You are a boy, or a very young man. You leave your family, or your family leaves you. Or family is suddenly a word without a precise meaning. This is something one has to experience: being confronted to a world unknown. Reality fades away in the face of the unfamiliar. The unknown can be one of restless wandering, of becoming a runaway, of meeting strange creatures, of living dreams or nightmares. The unknown can also be a social reality that one struggles to understand, handle, or simply feel part of.
Are these mere “coming of age” stories? It is not so simple, and this is why our guide will be Gus Van Sant, a daring explorer of inner borderlines and collective tragedies.
In Private Property, young Belgian author Joachim Lafosse tales a story of 2 brothers faced with the brutal decisions of their mother and the collapse of their childhood world. In Lan Yü, Hong Kong director Stanley Kwan confronts his young male character with a passion for an older man who he cannot come to terms with it. Jonathan Caouette (Tarnation) thought that he was a grown-up until he had to deal with his mothers’ illness and a long hidden family history. Human Resources by Golden Palm winner Laurent Cantet (The Class) tells of the trials and tribulations of a young man on his first job, faced with the reality of management and the danger of betraying both his principles and his entourage. Cam Archer creates images for the dreams and visions of his 13-year old hero coping with his newfound sexuality and love for the most beautiful kid in school. And Fredi Murer’s young Vitus is “different”: he has an artistic gift. Can pressure (from the adults and from society) be relieved so that he can choose his own life?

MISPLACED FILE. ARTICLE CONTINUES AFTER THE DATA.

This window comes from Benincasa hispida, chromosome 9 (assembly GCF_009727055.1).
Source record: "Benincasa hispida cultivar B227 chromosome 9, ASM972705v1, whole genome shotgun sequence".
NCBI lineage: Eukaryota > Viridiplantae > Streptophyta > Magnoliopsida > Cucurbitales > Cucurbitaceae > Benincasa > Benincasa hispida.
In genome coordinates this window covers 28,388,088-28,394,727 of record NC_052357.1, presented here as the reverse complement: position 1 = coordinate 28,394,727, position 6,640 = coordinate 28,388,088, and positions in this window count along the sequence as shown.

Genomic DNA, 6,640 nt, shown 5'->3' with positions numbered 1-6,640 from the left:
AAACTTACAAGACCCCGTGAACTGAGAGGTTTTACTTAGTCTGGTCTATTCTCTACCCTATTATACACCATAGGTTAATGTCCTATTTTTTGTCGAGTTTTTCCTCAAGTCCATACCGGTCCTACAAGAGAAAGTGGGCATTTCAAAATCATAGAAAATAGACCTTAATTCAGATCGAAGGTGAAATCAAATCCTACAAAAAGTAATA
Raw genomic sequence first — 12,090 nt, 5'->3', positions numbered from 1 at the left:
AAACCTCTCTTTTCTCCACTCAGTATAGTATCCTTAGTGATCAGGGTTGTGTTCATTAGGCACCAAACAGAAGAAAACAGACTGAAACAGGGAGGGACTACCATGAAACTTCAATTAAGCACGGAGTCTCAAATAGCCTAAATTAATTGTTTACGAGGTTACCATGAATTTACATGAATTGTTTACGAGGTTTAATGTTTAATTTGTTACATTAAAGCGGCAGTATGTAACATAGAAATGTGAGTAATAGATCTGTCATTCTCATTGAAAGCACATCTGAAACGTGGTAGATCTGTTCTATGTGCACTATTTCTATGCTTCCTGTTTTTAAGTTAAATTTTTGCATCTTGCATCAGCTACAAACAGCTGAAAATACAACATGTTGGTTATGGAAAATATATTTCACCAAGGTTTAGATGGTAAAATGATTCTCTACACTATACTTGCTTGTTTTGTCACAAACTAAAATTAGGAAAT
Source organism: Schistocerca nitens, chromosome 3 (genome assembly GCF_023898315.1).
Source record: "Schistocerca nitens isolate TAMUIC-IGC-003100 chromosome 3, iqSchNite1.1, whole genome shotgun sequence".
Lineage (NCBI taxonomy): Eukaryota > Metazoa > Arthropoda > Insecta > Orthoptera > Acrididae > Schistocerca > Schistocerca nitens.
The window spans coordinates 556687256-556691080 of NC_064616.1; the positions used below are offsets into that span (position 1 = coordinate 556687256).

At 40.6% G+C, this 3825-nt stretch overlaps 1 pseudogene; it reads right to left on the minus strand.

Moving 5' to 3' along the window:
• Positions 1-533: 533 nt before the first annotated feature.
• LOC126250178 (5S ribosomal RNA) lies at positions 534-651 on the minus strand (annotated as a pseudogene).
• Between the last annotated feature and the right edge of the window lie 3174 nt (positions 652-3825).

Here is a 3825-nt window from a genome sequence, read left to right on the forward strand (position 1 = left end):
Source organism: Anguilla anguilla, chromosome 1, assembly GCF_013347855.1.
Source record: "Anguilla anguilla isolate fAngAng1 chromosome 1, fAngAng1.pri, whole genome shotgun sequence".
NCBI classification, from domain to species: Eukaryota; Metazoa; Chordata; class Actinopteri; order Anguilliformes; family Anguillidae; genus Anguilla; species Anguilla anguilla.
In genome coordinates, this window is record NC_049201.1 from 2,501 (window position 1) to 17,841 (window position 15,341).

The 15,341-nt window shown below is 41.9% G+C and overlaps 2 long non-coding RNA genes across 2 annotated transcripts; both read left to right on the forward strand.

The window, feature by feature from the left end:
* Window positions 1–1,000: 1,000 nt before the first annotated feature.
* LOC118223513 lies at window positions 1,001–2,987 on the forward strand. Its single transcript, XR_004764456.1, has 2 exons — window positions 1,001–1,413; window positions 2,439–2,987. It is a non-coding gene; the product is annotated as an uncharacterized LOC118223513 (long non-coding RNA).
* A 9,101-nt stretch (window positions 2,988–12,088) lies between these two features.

Brothers of Antoine (The 400 Blows) of Kitano’s Kikujiro and of Pip (Great Expectations), all these characters ask themselves and the viewer: “where am I?” Because maybe it’s all about the terrible necessity to find a place in the world, or to refuse it. “Tell them who you are”, says Mark Wexler’s mother to his son: her reasons may be bad, the question is right.
- Marie-Pierre Duhamel Muller
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